• Monday, Aug 19, 2019
  • Last Update : 09:53 pm

Cox’s Bazar hospital upgrade fails to meet patient demands

  • Published at 07:38 pm July 20th, 2019
web_Cox's Bazar hospital.jpg
File photo of Cox’s Bazar Sadar Hospital Dhaka Tribune

'I was admitted two days ago but I was not given a bed yet. I am not getting proper health care. Doctors are never on time; they come, and go as they please'

The Cox’s Bazar Sadar Hospital was designed and built to accommodate 250 in-patients. But, on any given day there are between 400 to 600 in-patients from all corners of the district, during the current monsoon, and cyclone season.

International non-governmental organizations (NGOs) along with the Bangladesh government are working to improve the services of the much important hospital, which is the primary source of health care for nearly 250,000 people in the district.

Although the hospital is returning to its former glory in providing standardized services, the grievance of the patients from near, and far has not minimized in proportion. 

The patients coming to receive health care are raising various complaints regarding mismanagement, irregularities, corruption, and overall patient-doctor experience.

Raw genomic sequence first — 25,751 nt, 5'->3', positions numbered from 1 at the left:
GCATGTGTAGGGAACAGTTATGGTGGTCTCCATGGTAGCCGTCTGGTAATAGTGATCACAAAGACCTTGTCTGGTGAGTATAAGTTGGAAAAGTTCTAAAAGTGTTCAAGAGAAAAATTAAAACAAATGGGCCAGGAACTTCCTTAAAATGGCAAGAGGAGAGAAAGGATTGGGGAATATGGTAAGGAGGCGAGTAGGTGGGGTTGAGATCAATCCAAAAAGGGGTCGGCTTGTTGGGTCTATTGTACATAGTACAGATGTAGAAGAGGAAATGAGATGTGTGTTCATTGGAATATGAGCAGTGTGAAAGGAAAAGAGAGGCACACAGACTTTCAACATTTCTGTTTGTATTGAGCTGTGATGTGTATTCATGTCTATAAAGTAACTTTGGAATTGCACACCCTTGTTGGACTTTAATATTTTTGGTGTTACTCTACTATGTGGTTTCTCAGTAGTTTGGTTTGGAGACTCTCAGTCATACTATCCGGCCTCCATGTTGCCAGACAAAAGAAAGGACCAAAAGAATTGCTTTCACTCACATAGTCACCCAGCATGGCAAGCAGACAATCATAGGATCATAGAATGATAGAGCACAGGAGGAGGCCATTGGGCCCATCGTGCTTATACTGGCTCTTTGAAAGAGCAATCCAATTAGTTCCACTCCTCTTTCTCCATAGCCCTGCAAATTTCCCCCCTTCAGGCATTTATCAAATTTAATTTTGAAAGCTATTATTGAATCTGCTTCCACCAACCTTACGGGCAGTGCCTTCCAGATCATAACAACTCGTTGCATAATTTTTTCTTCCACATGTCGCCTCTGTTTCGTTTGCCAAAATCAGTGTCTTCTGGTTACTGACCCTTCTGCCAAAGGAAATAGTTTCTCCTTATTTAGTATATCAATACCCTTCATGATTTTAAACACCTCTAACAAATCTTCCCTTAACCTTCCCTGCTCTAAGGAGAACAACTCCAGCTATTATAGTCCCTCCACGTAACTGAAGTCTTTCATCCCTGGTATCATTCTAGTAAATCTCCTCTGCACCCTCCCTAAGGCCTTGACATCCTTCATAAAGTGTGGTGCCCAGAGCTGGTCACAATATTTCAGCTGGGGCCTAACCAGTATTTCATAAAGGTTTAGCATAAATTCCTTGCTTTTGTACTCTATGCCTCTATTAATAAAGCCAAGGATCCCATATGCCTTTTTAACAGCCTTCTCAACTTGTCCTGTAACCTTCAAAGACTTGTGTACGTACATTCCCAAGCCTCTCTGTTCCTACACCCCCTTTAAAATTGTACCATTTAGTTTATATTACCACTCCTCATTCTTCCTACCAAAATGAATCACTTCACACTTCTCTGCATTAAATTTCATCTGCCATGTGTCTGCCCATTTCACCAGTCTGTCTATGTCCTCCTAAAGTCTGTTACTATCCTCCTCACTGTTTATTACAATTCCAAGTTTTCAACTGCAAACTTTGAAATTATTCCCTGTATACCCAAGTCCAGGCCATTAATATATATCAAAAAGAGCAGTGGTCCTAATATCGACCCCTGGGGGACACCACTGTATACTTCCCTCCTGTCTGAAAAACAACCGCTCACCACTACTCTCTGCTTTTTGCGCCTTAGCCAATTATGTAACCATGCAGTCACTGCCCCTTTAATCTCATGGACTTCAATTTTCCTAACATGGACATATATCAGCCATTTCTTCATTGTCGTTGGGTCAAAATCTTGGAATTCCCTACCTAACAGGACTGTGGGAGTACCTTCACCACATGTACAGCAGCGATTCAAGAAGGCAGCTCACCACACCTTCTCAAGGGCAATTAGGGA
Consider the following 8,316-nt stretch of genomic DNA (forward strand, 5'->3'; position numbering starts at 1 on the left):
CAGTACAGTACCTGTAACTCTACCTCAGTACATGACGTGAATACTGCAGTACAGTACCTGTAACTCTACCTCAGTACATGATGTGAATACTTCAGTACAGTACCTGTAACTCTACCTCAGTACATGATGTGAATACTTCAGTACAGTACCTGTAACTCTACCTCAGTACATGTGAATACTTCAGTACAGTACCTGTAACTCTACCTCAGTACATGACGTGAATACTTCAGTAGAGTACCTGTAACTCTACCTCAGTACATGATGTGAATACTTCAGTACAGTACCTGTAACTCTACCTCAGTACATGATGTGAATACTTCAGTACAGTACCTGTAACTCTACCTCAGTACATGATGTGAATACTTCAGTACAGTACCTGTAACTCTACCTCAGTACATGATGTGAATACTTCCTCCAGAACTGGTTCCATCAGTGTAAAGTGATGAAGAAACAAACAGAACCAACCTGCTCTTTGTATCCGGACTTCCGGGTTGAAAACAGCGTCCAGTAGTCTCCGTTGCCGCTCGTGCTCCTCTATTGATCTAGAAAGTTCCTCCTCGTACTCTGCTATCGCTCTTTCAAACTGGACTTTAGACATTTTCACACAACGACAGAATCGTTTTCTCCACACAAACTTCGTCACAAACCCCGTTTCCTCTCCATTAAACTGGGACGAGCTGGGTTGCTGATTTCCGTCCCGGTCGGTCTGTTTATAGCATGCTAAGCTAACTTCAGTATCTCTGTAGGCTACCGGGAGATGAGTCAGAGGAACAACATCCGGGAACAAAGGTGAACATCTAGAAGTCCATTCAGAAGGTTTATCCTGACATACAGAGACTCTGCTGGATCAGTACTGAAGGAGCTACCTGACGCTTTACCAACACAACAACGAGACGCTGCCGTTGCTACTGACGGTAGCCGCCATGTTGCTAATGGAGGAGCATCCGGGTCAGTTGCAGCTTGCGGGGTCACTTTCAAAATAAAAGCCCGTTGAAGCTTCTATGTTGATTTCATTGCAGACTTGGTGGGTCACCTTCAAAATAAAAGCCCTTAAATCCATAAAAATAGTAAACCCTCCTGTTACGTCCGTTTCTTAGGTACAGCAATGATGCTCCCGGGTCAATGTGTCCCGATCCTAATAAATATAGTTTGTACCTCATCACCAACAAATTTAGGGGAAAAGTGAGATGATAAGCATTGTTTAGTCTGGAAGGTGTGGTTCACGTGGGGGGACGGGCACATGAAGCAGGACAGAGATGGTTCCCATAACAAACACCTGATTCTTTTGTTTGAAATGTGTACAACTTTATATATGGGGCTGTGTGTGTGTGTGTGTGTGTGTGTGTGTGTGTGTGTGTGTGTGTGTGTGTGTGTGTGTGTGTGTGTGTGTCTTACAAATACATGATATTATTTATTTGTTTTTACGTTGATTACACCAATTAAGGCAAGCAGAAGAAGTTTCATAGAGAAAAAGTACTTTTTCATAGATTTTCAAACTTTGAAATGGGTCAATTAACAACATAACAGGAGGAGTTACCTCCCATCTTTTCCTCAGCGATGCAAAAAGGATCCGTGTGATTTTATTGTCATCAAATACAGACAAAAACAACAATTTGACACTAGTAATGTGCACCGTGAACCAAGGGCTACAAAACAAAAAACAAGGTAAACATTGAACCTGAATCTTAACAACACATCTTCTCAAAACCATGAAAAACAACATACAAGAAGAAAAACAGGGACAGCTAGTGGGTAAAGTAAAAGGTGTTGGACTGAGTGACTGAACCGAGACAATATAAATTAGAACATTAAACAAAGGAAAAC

The health care process has improved somewhat, but to no good end. Patients said, they are suffering from a shortage of beds, frequent power outages, and hassle from brokers looking for commissions.

The hospital should be able to accommodate 250 patients, but in reality, it does not have the required manpower or resources to even run a 150-bed hospital, said locals. 

Patients waiting in a jam-packed line in front of the ticket counter to see the doctor is an everyday scenario. After a daylong wait, some who manage to see the doctor is satisfied, while others are disappointed as they do not get the chance. 

According to patients and visitors, the women’s ward on the fourth floor is always crowded with patients, making it difficult for doctors to attend to each, and everyone. Due to the shortage of beds some patients share beds, while others are accommodated on the floor, and the corridors.

Razia Begum, a patient accommodated on the floor said: “I was admitted two days ago but I was not given a bed yet. I am not getting proper health care. Doctors are never on time; they come, and go as they please.” 

Another patient, Mehrab Hossain said: “A hospital is supposed to have the cleanest environment, but this place is making people even sicker. The management should promptly take steps to provide more patient-centric services.”

Hospital Coordinator Md Mohiuddin said: “International Committee of the Red Cross (ICRC), an NGO, along with the Health and Planning Ministry yesterday inaugurated the newly improved emergency room with increased staff members, and modern equipment.

“We hope to provide modern, and international standard services from now on.”